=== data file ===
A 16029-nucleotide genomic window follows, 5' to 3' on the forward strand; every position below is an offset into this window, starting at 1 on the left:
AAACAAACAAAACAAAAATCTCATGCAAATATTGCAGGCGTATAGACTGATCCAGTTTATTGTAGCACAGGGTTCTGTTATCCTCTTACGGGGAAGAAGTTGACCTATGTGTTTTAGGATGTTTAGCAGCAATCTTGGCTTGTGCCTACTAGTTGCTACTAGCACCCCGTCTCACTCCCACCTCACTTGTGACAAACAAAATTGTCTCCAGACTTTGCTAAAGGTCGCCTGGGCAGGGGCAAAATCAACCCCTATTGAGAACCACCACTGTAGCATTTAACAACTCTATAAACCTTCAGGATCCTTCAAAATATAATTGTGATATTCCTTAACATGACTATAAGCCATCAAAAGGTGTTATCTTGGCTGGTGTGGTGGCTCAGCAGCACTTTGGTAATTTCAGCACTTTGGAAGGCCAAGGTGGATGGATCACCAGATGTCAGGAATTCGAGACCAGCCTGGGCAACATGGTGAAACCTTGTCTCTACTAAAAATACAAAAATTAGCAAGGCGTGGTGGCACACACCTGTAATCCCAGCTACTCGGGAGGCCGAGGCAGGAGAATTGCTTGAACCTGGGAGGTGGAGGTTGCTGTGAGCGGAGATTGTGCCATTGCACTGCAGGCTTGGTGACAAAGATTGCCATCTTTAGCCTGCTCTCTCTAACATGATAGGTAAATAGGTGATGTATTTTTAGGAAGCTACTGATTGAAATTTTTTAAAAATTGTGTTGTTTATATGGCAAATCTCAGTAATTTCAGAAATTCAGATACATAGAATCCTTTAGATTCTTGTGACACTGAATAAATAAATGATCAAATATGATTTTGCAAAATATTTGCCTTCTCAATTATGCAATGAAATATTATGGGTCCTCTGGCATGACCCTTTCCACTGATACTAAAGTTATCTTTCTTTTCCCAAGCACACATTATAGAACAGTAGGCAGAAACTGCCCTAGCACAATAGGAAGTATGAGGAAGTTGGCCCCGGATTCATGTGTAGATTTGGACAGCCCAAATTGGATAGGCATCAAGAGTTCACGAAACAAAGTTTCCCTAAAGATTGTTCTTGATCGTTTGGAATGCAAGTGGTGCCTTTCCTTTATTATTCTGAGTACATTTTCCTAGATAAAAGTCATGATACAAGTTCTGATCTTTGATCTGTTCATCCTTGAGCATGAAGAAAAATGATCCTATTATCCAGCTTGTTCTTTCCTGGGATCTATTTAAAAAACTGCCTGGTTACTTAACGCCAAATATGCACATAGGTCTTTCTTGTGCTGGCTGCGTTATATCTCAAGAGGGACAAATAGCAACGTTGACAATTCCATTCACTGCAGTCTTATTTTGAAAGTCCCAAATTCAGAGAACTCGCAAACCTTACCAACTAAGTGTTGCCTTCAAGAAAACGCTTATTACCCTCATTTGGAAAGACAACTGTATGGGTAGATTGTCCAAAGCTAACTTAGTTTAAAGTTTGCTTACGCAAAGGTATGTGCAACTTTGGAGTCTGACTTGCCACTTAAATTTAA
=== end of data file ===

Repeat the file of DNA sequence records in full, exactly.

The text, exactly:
A 16029-nucleotide genomic window follows, 5' to 3' on the forward strand; every position below is an offset into this window, starting at 1 on the left:
AAACAAACAAAACAAAAATCTCATGCAAATATTGCAGGCGTATAGACTGATCCAGTTTATTGTAGCACAGGGTTCTGTTATCCTCTTACGGGGAAGAAGTTGACCTATGTGTTTTAGGATGTTTAGCAGCAATCTTGGCTTGTGCCTACTAGTTGCTACTAGCACCCCGTCTCACTCCCACCTCACTTGTGACAAACAAAATTGTCTCCAGACTTTGCTAAAGGTCGCCTGGGCAGGGGCAAAATCAACCCCTATTGAGAACCACCACTGTAGCATTTAACAACTCTATAAACCTTCAGGATCCTTCAAAATATAATTGTGATATTCCTTAACATGACTATAAGCCATCAAAAGGTGTTATCTTGGCTGGTGTGGTGGCTCAGCAGCACTTTGGTAATTTCAGCACTTTGGAAGGCCAAGGTGGATGGATCACCAGATGTCAGGAATTCGAGACCAGCCTGGGCAACATGGTGAAACCTTGTCTCTACTAAAAATACAAAAATTAGCAAGGCGTGGTGGCACACACCTGTAATCCCAGCTACTCGGGAGGCCGAGGCAGGAGAATTGCTTGAACCTGGGAGGTGGAGGTTGCTGTGAGCGGAGATTGTGCCATTGCACTGCAGGCTTGGTGACAAAGATTGCCATCTTTAGCCTGCTCTCTCTAACATGATAGGTAAATAGGTGATGTATTTTTAGGAAGCTACTGATTGAAATTTTTTAAAAATTGTGTTGTTTATATGGCAAATCTCAGTAATTTCAGAAATTCAGATACATAGAATCCTTTAGATTCTTGTGACACTGAATAAATAAATGATCAAATATGATTTTGCAAAATATTTGCCTTCTCAATTATGCAATGAAATATTATGGGTCCTCTGGCATGACCCTTTCCACTGATACTAAAGTTATCTTTCTTTTCCCAAGCACACATTATAGAACAGTAGGCAGAAACTGCCCTAGCACAATAGGAAGTATGAGGAAGTTGGCCCCGGATTCATGTGTAGATTTGGACAGCCCAAATTGGATAGGCATCAAGAGTTCACGAAACAAAGTTTCCCTAAAGATTGTTCTTGATCGTTTGGAATGCAAGTGGTGCCTTTCCTTTATTATTCTGAGTACATTTTCCTAGATAAAAGTCATGATACAAGTTCTGATCTTTGATCTGTTCATCCTTGAGCATGAAGAAAAATGATCCTATTATCCAGCTTGTTCTTTCCTGGGATCTATTTAAAAAACTGCCTGGTTACTTAACGCCAAATATGCACATAGGTCTTTCTTGTGCTGGCTGCGTTATATCTCAAGAGGGACAAATAGCAACGTTGACAATTCCATTCACTGCAGTCTTATTTTGAAAGTCCCAAATTCAGAGAACTCGCAAACCTTACCAACTAAGTGTTGCCTTCAAGAAAACGCTTATTACCCTCATTTGGAAAGACAACTGTATGGGTAGATTGTCCAAAGCTAACTTAGTTTAAAGTTTGCTTACGCAAAGGTATGTGCAACTTTGGAGTCTGACTTGCCACTTAAATTTAA